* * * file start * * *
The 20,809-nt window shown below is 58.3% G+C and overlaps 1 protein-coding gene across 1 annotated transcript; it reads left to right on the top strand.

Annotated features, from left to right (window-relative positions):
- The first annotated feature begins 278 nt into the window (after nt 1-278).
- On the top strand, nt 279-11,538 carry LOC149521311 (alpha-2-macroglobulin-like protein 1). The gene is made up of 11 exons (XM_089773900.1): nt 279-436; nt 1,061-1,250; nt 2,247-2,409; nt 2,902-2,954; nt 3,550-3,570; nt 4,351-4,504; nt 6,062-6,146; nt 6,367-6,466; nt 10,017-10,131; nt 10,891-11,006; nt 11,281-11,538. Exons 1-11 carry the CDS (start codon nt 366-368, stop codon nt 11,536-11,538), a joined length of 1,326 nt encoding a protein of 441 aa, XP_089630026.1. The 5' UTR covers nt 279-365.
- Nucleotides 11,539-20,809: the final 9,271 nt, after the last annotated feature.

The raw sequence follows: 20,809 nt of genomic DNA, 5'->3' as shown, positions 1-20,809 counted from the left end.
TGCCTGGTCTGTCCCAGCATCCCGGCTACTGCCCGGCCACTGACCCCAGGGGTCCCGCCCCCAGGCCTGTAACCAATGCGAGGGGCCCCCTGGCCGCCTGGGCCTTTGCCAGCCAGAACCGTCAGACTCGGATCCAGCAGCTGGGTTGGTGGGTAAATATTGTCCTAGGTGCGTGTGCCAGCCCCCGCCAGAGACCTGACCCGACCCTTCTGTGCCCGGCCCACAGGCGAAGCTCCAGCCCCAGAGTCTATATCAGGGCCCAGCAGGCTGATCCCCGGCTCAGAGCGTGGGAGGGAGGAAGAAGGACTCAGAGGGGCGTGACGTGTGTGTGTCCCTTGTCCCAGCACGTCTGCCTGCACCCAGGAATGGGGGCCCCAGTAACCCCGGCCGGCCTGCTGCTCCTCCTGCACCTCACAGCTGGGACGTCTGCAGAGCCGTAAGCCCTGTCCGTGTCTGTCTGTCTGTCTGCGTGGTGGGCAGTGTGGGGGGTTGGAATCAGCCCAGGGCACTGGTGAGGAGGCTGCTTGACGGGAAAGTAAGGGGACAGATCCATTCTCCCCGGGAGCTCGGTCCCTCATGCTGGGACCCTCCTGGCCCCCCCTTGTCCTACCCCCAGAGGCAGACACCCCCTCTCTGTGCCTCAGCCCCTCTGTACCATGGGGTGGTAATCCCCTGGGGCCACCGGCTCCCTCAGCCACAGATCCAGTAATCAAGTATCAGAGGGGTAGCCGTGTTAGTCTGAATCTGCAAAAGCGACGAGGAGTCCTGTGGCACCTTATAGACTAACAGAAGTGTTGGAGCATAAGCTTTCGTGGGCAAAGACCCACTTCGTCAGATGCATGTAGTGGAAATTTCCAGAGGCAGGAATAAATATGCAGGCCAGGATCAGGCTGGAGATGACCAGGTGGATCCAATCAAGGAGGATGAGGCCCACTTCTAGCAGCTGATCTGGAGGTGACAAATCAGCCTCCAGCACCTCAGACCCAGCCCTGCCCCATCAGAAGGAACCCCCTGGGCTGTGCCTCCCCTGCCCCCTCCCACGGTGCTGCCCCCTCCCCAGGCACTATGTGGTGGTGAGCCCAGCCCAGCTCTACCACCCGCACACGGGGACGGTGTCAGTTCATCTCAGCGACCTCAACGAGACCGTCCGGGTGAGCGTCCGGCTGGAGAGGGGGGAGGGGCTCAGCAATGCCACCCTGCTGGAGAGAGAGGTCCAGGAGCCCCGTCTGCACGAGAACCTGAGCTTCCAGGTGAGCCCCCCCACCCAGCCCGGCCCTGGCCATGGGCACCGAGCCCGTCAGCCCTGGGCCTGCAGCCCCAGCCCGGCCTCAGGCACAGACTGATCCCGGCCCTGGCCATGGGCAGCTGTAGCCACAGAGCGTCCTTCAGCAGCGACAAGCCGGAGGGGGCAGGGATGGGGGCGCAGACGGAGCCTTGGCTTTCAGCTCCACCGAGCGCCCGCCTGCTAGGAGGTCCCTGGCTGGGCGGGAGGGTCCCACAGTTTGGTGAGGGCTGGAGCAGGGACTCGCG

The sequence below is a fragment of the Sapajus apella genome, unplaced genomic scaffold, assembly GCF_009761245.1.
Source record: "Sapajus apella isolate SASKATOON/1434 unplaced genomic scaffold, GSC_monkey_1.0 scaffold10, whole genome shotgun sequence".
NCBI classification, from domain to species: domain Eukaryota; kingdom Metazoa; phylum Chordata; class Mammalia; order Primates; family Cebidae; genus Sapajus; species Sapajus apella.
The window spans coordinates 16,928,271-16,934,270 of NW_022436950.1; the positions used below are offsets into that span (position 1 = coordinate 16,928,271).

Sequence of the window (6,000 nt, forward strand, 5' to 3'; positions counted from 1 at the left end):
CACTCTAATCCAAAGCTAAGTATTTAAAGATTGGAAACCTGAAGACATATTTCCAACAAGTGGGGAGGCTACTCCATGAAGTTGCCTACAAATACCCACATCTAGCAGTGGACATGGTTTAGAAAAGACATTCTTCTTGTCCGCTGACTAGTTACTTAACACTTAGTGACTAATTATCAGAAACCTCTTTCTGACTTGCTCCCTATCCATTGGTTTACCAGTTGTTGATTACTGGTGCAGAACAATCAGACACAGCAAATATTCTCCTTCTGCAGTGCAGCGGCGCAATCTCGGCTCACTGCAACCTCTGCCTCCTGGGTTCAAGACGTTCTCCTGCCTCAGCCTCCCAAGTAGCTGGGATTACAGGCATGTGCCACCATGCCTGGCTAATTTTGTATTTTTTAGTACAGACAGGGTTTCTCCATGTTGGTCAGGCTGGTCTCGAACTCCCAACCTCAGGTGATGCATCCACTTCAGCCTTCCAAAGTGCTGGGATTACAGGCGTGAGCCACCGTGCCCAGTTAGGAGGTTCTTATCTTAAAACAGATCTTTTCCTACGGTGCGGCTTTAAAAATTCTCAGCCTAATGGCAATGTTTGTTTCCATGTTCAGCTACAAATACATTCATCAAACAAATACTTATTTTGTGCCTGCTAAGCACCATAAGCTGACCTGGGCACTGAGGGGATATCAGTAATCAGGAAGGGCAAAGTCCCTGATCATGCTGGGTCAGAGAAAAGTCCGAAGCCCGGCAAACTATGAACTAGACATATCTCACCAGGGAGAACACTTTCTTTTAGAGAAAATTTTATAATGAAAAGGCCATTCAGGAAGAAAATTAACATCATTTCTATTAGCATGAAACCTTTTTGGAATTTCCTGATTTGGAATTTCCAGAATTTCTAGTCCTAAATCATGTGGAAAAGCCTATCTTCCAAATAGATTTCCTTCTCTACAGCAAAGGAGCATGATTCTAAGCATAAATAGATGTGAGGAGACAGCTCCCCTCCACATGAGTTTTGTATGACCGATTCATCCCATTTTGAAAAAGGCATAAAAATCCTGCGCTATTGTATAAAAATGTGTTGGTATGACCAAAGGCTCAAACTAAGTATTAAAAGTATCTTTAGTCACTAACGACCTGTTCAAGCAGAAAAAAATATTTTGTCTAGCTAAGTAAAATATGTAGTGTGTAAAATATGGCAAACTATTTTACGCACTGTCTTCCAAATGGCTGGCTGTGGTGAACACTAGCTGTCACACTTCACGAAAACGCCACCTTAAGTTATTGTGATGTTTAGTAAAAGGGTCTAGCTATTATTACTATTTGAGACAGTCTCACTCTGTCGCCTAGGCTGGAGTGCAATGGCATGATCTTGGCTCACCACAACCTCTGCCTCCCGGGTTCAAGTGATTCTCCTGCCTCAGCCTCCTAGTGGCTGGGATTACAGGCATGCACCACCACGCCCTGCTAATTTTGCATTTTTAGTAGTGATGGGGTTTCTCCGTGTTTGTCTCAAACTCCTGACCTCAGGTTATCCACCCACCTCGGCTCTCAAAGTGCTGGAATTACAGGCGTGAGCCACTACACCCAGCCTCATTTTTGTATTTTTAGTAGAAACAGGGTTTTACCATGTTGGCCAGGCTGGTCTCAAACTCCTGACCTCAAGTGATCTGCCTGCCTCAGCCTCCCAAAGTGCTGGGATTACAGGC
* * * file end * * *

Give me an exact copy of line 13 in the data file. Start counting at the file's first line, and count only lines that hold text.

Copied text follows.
CACTCTAATCCAAAGCTAAGTATTTAAAGATTGGAAACCTGAAGACATATTTCCAACAAGTGGGGAGGCTACTCCATGAAGTTGCCTACAAATACCCACATCTAGCAGTGGACATGGTTTAGAAAAGACATTCTTCTTGTCCGCTGACTAGTTACTTAACACTTAGTGACTAATTATCAGAAACCTCTTTCTGACTTGCTCCCTATCCATTGGTTTACCAGTTGTTGATTACTGGTGCAGAACAATCAGACACAGCAAATATTCTCCTTCTGCAGTGCAGCGGCGCAATCTCGGCTCACTGCAACCTCTGCCTCCTGGGTTCAAGACGTTCTCCTGCCTCAGCCTCCCAAGTAGCTGGGATTACAGGCATGTGCCACCATGCCTGGCTAATTTTGTATTTTTTAGTACAGACAGGGTTTCTCCATGTTGGTCAGGCTGGTCTCGAACTCCCAACCTCAGGTGATGCATCCACTTCAGCCTTCCAAAGTGCTGGGATTACAGGCGTGAGCCACCGTGCCCAGTTAGGAGGTTCTTATCTTAAAACAGATCTTTTCCTACGGTGCGGCTTTAAAAATTCTCAGCCTAATGGCAATGTTTGTTTCCATGTTCAGCTACAAATACATTCATCAAACAAATACTTATTTTGTGCCTGCTAAGCACCATAAGCTGACCTGGGCACTGAGGGGATATCAGTAATCAGGAAGGGCAAAGTCCCTGATCATGCTGGGTCAGAGAAAAGTCCGAAGCCCGGCAAACTATGAACTAGACATATCTCACCAGGGAGAACACTTTCTTTTAGAGAAAATTTTATAATGAAAAGGCCATTCAGGAAGAAAATTAACATCATTTCTATTAGCATGAAACCTTTTTGGAATTTCCTGATTTGGAATTTCCAGAATTTCTAGTCCTAAATCATGTGGAAAAGCCTATCTTCCAAATAGATTTCCTTCTCTACAGCAAAGGAGCATGATTCTAAGCATAAATAGATGTGAGGAGACAGCTCCCCTCCACATGAGTTTTGTATGACCGATTCATCCCATTTTGAAAAAGGCATAAAAATCCTGCGCTATTGTATAAAAATGTGTTGGTATGACCAAAGGCTCAAACTAAGTATTAAAAGTATCTTTAGTCACTAACGACCTGTTCAAGCAGAAAAAAATATTTTGTCTAGCTAAGTAAAATATGTAGTGTGTAAAATATGGCAAACTATTTTACGCACTGTCTTCCAAATGGCTGGCTGTGGTGAACACTAGCTGTCACACTTCACGAAAACGCCACCTTAAGTTATTGTGATGTTTAGTAAAAGGGTCTAGCTATTATTACTATTTGAGACAGTCTCACTCTGTCGCCTAGGCTGGAGTGCAATGGCATGATCTTGGCTCACCACAACCTCTGCCTCCCGGGTTCAAGTGATTCTCCTGCCTCAGCCTCCTAGTGGCTGGGATTACAGGCATGCACCACCACGCCCTGCTAATTTTGCATTTTTAGTAGTGATGGGGTTTCTCCGTGTTTGTCTCAAACTCCTGACCTCAGGTTATCCACCCACCTCGGCTCTCAAAGTGCTGGAATTACAGGCGTGAGCCACTACACCCAGCCTCATTTTTGTATTTTTAGTAGAAACAGGGTTTTACCATGTTGGCCAGGCTGGTCTCAAACTCCTGACCTCAAGTGATCTGCCTGCCTCAGCCTCCCAAAGTGCTGGGATTACAGGC